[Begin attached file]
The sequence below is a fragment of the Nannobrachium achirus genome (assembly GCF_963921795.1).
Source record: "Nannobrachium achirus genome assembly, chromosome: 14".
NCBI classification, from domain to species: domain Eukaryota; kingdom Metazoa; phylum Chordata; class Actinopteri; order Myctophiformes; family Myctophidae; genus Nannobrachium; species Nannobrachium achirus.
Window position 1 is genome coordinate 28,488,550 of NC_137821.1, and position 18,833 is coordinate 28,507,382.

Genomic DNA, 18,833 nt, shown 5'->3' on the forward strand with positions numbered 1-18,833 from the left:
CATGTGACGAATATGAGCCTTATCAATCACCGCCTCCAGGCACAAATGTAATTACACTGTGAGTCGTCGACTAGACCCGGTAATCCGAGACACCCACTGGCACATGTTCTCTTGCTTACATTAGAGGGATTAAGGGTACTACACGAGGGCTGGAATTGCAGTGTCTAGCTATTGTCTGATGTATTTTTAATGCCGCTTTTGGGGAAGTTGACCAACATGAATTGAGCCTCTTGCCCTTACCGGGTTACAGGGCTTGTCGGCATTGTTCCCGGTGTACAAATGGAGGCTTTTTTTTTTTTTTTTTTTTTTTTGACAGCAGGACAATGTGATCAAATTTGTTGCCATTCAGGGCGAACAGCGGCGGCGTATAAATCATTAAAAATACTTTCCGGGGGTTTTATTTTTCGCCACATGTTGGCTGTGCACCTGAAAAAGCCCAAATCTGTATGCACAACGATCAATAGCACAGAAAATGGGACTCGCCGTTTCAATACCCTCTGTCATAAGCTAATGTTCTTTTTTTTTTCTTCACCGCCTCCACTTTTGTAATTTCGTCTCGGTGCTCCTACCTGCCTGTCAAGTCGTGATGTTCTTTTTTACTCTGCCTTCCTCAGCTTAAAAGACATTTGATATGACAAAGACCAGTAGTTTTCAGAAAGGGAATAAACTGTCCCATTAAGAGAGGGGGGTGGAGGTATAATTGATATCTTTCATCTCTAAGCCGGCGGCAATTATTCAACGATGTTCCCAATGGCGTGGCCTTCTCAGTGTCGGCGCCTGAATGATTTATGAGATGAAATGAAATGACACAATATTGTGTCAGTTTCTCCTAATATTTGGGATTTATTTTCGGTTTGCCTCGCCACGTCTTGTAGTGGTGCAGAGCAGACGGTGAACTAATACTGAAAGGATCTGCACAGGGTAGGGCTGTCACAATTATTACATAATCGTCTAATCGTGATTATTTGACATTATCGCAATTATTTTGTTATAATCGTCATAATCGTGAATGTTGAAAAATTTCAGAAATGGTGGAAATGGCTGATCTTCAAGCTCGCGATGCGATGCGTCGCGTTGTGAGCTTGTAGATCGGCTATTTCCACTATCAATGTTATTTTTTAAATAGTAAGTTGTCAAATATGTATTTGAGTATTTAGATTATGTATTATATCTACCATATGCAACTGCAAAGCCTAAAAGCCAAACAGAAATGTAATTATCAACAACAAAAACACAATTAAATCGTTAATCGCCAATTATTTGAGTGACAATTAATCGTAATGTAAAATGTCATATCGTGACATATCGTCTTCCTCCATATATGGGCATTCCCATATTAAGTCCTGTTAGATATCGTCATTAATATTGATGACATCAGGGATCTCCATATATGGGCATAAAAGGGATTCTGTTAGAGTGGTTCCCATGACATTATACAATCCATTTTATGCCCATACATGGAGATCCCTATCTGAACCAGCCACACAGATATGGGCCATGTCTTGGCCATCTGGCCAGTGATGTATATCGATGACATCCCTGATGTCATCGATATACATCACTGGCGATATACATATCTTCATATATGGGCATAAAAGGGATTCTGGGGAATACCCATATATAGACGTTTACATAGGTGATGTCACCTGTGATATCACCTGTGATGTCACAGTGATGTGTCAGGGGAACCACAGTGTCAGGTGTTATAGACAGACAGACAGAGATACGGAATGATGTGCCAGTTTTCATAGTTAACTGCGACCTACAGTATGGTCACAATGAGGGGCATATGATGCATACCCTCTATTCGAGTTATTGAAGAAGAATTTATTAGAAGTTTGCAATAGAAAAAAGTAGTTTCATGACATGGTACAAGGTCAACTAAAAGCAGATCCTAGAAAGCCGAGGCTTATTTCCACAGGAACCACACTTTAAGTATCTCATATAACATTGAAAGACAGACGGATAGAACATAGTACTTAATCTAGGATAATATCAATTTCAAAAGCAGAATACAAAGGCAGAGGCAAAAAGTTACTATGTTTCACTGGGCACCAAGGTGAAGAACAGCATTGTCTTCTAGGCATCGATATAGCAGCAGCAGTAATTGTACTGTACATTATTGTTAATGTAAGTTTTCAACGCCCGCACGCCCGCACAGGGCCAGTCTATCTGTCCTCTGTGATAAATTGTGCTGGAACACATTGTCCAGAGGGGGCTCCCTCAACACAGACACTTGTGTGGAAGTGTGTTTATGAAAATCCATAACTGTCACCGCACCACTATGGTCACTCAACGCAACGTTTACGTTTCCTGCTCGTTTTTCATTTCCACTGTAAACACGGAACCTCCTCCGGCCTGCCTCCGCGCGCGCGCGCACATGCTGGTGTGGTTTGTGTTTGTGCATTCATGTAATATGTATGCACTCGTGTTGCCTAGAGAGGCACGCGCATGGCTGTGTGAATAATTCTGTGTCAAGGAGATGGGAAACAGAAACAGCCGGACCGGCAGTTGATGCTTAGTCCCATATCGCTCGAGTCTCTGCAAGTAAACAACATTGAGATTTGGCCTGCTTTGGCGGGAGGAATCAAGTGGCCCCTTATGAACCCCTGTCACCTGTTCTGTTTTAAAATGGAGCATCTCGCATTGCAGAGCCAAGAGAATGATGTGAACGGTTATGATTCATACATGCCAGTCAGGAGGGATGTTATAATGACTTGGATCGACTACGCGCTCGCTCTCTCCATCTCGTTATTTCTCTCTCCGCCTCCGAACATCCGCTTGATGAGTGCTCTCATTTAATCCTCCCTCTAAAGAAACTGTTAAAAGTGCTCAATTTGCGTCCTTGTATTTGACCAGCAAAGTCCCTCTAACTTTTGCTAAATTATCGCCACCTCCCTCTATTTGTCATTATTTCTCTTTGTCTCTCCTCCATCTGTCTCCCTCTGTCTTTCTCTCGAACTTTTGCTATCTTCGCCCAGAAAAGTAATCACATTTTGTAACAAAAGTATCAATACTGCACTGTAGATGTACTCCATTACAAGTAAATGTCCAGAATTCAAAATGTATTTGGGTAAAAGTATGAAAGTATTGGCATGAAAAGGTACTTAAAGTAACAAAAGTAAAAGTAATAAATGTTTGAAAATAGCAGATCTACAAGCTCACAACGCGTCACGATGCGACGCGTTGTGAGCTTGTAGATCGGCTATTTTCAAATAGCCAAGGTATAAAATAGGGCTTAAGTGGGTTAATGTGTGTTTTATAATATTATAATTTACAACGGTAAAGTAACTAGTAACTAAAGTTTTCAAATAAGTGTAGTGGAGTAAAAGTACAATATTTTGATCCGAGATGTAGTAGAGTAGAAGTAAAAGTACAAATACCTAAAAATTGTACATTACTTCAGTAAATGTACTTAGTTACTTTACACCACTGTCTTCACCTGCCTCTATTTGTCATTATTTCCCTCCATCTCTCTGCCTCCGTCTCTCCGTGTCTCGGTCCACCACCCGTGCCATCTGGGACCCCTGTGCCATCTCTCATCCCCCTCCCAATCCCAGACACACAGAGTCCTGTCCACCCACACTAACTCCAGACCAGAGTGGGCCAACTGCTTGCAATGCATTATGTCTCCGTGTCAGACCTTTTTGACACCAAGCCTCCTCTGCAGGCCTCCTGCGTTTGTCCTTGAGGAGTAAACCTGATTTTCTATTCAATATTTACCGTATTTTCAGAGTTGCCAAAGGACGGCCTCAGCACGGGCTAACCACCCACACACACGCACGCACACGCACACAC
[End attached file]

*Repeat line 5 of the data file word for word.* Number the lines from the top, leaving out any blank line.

Genomic DNA, 18,833 nt, shown 5'->3' on the forward strand with positions numbered 1-18,833 from the left: